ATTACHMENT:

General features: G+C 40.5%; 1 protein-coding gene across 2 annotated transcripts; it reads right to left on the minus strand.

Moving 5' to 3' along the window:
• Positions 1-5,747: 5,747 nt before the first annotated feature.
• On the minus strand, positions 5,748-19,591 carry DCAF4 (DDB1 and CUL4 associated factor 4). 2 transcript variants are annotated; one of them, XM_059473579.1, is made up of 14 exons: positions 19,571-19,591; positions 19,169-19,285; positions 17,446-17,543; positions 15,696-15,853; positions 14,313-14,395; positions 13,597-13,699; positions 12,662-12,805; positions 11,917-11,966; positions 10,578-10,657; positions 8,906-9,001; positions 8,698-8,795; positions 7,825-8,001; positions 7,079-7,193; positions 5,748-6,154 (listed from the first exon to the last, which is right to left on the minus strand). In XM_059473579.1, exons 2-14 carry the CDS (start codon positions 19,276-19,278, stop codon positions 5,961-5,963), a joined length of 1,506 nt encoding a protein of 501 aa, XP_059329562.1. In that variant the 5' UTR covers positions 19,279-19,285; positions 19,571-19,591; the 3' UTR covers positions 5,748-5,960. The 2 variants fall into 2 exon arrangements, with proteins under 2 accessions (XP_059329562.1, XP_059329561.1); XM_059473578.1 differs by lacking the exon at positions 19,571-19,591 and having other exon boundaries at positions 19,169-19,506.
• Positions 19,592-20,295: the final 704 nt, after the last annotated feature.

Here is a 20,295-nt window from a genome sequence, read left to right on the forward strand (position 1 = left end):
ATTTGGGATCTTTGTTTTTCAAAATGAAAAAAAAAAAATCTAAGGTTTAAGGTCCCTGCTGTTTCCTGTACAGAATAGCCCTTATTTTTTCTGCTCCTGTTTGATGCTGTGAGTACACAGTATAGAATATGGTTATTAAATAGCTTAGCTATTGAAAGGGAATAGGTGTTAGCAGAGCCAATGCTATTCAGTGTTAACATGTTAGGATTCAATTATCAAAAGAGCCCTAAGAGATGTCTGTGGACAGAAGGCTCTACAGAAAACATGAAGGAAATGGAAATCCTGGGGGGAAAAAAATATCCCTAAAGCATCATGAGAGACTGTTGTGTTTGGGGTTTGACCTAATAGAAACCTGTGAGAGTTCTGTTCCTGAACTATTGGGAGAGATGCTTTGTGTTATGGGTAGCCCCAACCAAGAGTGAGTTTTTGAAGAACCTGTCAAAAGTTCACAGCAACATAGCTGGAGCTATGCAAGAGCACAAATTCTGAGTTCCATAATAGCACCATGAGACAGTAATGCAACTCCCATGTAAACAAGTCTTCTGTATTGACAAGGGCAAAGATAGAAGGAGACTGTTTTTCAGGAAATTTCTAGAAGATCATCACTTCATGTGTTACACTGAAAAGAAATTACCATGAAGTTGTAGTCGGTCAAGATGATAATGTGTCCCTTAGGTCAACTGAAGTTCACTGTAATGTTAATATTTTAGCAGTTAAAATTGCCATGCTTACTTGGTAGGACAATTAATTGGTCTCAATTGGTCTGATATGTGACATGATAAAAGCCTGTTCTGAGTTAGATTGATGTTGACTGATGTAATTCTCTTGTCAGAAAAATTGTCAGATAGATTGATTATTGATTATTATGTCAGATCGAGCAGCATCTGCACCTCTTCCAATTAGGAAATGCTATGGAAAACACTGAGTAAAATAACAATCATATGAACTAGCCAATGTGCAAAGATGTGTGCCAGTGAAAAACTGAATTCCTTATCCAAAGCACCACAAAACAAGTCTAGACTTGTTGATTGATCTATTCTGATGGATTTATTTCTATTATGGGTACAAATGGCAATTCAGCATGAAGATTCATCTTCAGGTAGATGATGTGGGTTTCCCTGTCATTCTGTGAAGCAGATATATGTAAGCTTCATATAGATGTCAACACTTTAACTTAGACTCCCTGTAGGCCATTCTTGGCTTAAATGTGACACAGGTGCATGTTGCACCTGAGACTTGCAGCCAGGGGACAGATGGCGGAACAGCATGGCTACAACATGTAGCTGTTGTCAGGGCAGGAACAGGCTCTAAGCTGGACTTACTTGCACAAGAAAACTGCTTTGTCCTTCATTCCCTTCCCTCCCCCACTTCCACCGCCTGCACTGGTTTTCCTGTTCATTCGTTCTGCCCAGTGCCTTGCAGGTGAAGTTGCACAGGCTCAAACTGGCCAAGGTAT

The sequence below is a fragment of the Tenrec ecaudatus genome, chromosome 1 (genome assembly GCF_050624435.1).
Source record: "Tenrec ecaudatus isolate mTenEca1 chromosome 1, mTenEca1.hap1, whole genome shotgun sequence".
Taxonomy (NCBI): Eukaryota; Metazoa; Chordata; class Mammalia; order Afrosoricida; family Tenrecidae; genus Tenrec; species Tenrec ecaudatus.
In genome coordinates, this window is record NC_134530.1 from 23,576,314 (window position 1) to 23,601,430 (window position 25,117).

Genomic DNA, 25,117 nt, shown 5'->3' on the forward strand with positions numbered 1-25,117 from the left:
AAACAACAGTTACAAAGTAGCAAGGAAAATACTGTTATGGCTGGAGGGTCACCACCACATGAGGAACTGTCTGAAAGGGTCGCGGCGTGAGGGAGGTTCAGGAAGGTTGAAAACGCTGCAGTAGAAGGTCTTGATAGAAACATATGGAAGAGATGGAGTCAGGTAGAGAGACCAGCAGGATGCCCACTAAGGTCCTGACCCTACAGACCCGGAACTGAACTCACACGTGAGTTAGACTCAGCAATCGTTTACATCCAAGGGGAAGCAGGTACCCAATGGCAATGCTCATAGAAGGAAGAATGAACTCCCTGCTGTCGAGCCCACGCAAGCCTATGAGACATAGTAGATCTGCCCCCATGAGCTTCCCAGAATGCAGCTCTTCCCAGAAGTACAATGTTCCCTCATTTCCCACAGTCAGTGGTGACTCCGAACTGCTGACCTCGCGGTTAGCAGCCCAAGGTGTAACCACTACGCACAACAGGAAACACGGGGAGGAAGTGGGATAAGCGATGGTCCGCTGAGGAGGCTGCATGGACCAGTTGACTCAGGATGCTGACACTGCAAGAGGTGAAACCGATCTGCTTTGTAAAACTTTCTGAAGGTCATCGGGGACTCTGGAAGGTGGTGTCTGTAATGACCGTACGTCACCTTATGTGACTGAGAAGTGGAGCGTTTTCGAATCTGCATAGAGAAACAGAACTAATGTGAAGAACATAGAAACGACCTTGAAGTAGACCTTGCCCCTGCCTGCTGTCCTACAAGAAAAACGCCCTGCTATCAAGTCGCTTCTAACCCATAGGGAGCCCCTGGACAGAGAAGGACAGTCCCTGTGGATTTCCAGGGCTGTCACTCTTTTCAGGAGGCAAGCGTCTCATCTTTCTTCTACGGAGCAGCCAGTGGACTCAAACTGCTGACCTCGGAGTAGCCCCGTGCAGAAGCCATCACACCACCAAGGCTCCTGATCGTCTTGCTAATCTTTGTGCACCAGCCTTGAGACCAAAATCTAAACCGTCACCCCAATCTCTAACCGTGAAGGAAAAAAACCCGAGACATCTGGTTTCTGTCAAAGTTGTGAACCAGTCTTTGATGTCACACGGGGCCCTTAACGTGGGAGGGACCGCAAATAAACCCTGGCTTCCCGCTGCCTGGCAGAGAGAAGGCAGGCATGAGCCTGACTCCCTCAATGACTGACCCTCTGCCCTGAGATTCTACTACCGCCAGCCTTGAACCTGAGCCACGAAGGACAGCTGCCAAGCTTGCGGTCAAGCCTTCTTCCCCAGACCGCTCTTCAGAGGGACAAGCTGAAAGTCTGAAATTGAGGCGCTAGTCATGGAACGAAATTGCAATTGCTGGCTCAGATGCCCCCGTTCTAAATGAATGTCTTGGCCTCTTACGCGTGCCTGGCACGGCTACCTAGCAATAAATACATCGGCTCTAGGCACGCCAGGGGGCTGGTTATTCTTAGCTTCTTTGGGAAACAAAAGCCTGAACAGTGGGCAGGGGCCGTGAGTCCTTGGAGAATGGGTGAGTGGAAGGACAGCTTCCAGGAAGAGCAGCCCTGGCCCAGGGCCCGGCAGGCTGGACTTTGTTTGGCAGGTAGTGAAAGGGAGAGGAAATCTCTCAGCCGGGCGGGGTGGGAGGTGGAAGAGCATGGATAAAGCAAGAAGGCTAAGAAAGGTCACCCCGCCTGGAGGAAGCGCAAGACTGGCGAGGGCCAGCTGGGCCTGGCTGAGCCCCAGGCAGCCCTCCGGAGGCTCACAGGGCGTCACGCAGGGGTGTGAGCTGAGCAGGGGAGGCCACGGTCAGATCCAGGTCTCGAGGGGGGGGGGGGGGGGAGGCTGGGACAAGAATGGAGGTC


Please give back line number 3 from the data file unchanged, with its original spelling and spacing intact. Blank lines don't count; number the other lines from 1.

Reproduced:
• Positions 1-5,747: 5,747 nt before the first annotated feature.